Boeing and NASA conducted the wet dress rehearsal, the seventh test of the Space Launch System rocket core stage Green Run test series, on Dec. 20. The mist around the stage in this video is the propellant boiling off during the test. The next time the propellant tanks are filled will be for a hot fire test of the stage’s four RS-52 engines.
As the December holidays approached, 114 tanker trucks a-driving and six barges a-floating topped off a NASA Space Launch System, or SLS, core stage in a test stand.
The Boeing-built SLS core stage loaded 733,000 gallons (nearly 2.8 million liters) of supercooled liquid hydrogen and liquid oxygen during the Wet Dress Rehearsal conducted at NASA’s Stennis Space Center in Mississippi. The vehicle performed extremely well and no leaks were evident in the propulsion system. Following data review, the stage has been determined ready to proceed to the eighth and final test in the series – hot fire – this month.
Each “Green Run” test builds on prior tests of the integrated core stage tanks, valves and ducts, RS-25 engines, flight computers and other avionics. Together, they verify the core stage’s readiness to be shipped to Kennedy Space Center for final processing and integration before launch on the Artemis I uncrewed mission around the moon.
On Dec. 5, engineers powered up the stage to start testing. They successfully conducted initial propellant loading on Dec. 7. While performing operations to load liquid oxygen, data showed the temperature of the propellant was warmer than planned, and the NASA and Boeing team paused the test to take a closer look at the data. They identified processes and equipment that could be modified to keep the liquid oxygen at the proper temperature during delivery to the stage. The team implemented the changes while Stennis personnel replenished propellants and other commodities needed to run the full wet dress rehearsal.
On Dec. 20, full loading took place, including periodic replenishing as some of the propellant boiled off. The insulated tanks pressurize and maintain the liquid hydrogen at minus 423 degrees Fahrenheit (minus 253 Celsius) and the liquid oxygen at minus 297 degrees Fahrenheit (minus 183 Celsius). In response to that dramatic temperature decrease, the tanks shrink approximately 1 to 6 inches (2.5 to 15.2 centimeters) in length and diameter during fueling. Every connection to the tanks is designed to accommodate that change.
“The core stage, stage controller, and software performed to plan as the core stage was fully loaded with propellants and demonstrated a two-hour hold, and was drained,” said Boeing SLS Green Run Test Director Mark Nappi.
“We obtained structural and thermal environmental data, verified confidence in the cryogenic storage, conducted avionics and functional systems checks, and practiced procedures that will be used during the upcoming hot-fire test,” Nappi added.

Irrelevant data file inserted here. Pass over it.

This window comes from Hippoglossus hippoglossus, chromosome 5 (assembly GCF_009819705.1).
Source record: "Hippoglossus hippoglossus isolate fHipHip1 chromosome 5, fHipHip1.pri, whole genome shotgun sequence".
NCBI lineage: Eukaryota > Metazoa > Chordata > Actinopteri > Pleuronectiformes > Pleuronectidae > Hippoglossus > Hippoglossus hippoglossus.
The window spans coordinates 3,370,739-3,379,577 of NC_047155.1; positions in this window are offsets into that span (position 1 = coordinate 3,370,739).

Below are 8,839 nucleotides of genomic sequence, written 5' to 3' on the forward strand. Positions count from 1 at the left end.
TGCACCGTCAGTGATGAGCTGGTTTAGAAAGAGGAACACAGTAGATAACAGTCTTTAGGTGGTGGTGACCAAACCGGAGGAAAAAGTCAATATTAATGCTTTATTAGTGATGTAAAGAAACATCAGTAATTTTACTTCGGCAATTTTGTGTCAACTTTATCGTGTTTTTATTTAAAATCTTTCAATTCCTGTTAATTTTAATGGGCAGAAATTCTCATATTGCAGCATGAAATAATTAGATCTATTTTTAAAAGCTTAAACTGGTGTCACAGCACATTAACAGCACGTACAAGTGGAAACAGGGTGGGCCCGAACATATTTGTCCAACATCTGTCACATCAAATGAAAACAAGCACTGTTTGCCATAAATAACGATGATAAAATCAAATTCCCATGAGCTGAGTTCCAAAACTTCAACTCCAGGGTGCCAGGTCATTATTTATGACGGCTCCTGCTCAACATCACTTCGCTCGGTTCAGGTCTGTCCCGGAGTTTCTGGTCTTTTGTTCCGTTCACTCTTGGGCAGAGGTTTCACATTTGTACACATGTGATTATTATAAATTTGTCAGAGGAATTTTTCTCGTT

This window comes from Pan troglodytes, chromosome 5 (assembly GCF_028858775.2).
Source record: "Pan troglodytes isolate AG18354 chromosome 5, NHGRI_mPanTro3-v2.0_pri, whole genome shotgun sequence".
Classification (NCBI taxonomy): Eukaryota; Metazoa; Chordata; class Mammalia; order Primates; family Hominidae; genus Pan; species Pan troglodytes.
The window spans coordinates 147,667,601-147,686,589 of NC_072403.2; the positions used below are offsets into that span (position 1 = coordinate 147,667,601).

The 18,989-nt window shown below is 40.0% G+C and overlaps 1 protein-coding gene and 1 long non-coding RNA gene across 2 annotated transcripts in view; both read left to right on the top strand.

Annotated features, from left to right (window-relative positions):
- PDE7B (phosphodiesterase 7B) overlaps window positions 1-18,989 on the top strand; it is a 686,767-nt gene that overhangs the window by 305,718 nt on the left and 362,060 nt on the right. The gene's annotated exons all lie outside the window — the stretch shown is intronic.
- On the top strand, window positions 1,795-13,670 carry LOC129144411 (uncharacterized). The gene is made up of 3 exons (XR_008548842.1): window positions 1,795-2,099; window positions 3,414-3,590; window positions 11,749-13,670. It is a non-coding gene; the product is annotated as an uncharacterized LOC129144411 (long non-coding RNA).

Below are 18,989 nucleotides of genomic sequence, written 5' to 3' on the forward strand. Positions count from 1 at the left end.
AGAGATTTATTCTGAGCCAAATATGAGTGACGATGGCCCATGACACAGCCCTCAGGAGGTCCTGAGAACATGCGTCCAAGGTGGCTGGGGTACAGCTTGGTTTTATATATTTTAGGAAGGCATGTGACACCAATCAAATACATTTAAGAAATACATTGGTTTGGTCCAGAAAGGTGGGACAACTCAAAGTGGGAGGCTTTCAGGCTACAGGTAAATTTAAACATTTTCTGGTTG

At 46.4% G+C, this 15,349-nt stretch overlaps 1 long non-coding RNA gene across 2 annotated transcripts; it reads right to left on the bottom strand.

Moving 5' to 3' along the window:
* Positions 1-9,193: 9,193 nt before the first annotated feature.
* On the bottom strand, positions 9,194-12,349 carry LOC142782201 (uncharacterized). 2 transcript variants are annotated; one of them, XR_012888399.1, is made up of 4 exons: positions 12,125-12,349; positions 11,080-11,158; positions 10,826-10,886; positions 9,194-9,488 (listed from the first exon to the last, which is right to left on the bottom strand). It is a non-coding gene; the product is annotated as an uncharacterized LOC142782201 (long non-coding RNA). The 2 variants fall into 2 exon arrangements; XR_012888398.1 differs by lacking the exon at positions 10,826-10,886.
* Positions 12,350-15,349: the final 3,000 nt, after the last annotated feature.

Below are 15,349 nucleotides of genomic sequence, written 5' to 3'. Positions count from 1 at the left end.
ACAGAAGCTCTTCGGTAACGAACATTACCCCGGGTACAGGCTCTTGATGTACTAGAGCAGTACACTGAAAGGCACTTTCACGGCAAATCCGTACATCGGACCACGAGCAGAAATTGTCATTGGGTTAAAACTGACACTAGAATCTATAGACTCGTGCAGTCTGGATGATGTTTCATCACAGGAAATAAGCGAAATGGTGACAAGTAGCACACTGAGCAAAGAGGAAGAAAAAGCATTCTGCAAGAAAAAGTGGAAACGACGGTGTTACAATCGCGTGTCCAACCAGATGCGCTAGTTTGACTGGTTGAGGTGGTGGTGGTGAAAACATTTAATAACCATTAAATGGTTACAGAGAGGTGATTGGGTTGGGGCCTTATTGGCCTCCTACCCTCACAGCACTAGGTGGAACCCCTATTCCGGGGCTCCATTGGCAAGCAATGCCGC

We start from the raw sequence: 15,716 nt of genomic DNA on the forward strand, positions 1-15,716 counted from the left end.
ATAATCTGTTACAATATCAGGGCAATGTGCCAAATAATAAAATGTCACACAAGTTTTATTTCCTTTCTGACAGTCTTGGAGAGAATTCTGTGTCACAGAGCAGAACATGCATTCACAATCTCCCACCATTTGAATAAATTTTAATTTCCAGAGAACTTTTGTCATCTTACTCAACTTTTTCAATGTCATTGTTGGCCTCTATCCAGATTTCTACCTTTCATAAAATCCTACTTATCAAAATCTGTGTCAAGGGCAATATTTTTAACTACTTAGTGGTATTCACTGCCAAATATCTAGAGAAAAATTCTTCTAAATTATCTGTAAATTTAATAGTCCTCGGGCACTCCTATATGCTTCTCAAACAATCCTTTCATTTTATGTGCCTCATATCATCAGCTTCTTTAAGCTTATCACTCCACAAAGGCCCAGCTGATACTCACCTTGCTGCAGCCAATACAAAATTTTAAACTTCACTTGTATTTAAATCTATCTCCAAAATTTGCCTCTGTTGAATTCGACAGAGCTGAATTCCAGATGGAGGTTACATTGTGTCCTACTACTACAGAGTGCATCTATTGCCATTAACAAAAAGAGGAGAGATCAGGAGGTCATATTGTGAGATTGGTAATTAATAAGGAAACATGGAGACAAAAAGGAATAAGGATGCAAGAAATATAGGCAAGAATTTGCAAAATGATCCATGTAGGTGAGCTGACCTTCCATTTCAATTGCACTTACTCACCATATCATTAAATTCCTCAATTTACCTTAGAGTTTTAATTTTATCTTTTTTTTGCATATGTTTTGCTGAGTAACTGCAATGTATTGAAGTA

The end of the test was automatically stopped a few minutes early due to timing on a valve closure. Subsequent analysis of the data determined the valve’s predicted closure was off by a fraction of a second
“The hardware, software, and stage controller all performed properly to stop the test,” said Nappi. “The team has corrected the timing and reviewed the data, and we’re ready to proceed.”
Hot fire will be a visually and aurally exciting demonstration broadcast live on NASA TV. It will include a full avionics power-on; tank loading and pressurization; multiple countdown holds; and a transition to internal power before the RS-25 engines are fired for up to eight minutes to represent the entire launch and ascent phase. The B-2 test stand will produce 90,000 gallons of water per minute during the hot-fire test for vibro-acoustic suppression and deflection.
After hot fire is complete, the SLS team will review terabytes of generated data. Boeing and engine provider Aerojet Rocketdyne will check and refurbish the stage, remove the test sensors and prepare it to be removed from the stand and barged to Kennedy Space Center.
“Even while working under pandemic restrictions and stopping work for five hurricanes and a tropical storm, NASA and Boeing have made tremendous progress on Green Run testing,” said John Shannon, Boeing vice president and program manager for SLS. “All of us look forward to hot fire with great anticipation – and even more to delivery for processing, integration, and launch on Artemis I in November 2021. We are doing our utmost to ensure a safe, human-rated rocket that will serve NASA for decades of deep-space exploration and discovery.”